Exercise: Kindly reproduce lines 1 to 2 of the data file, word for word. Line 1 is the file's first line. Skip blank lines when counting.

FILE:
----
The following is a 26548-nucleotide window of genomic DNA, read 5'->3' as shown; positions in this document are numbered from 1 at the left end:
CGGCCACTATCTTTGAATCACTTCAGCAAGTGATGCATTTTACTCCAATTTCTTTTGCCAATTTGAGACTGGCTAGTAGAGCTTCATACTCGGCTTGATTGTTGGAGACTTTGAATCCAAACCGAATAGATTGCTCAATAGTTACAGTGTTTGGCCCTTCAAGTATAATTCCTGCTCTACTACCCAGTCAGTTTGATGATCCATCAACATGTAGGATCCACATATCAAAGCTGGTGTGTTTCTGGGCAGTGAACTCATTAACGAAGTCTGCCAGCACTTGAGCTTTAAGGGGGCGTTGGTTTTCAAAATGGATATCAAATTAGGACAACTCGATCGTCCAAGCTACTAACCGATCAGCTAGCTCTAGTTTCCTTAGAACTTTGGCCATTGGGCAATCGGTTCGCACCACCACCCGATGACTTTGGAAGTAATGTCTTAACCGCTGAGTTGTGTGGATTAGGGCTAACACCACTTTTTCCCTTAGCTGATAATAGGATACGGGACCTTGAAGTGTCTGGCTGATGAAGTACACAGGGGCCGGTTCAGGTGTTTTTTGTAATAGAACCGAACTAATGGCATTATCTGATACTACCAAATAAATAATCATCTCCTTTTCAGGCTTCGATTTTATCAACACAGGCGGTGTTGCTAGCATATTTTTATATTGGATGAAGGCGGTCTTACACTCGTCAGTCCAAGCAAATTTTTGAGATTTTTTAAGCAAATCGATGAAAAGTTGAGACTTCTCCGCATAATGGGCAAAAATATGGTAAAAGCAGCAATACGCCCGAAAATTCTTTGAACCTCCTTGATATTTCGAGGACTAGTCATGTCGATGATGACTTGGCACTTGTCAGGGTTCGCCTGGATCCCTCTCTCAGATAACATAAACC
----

The following is a 26548-nucleotide window of genomic DNA, read 5'->3' as shown; positions in this document are numbered from 1 at the left end:
CGGCCACTATCTTTGAATCACTTCAGCAAGTGATGCATTTTACTCCAATTTCTTTTGCCAATTTGAGACTGGCTAGTAGAGCTTCATACTCGGCTTGATTGTTGGAGACTTTGAATCCAAACCGAATAGATTGCTCAATAGTTACAGTGTTTGGCCCTTCAAGTATAATTCCTGCTCTACTACCCAGTCAGTTTGATGATCCATCAACATGTAGGATCCACATATCAAAGCTGGTGTGTTTCTGGGCAGTGAACTCATTAACGAAGTCTGCCAGCACTTGAGCTTTAAGGGGGCGTTGGTTTTCAAAATGGATATCAAATTAGGACAACTCGATCGTCCAAGCTACTAACCGATCAGCTAGCTCTAGTTTCCTTAGAACTTTGGCCATTGGGCAATCGGTTCGCACCACCACCCGATGACTTTGGAAGTAATGTCTTAACCGCTGAGTTGTGTGGATTAGGGCTAACACCACTTTTTCCCTTAGCTGATAATAGGATACGGGACCTTGAAGTGTCTGGCTGATGAAGTACACAGGGGCCGGTTCAGGTGTTTTTTGTAATAGAACCGAACTAATGGCATTATCTGATACTACCAAATAAATAATCATCTCCTTTTCAGGCTTCGATTTTATCAACACAGGCGGTGTTGCTAGCATATTTTTATATTGGATGAAGGCGGTCTTACACTCGTCAGTCCAAGCAAATTTTTGAGATTTTTTAAGCAAATCGATGAAAAGTTGAGACTTCTCCGCATAATGGGCAAAAATATGGTAAAAGCAGCAATACGCCCGAAAATTCTTTGAACCTCCTTGATATTTCGAGGACTAGTCATGTCGATGATGACTTGGCACTTGTCAGGGTTCGCCTGGATCCCTCTCTCAGATAACATAAACC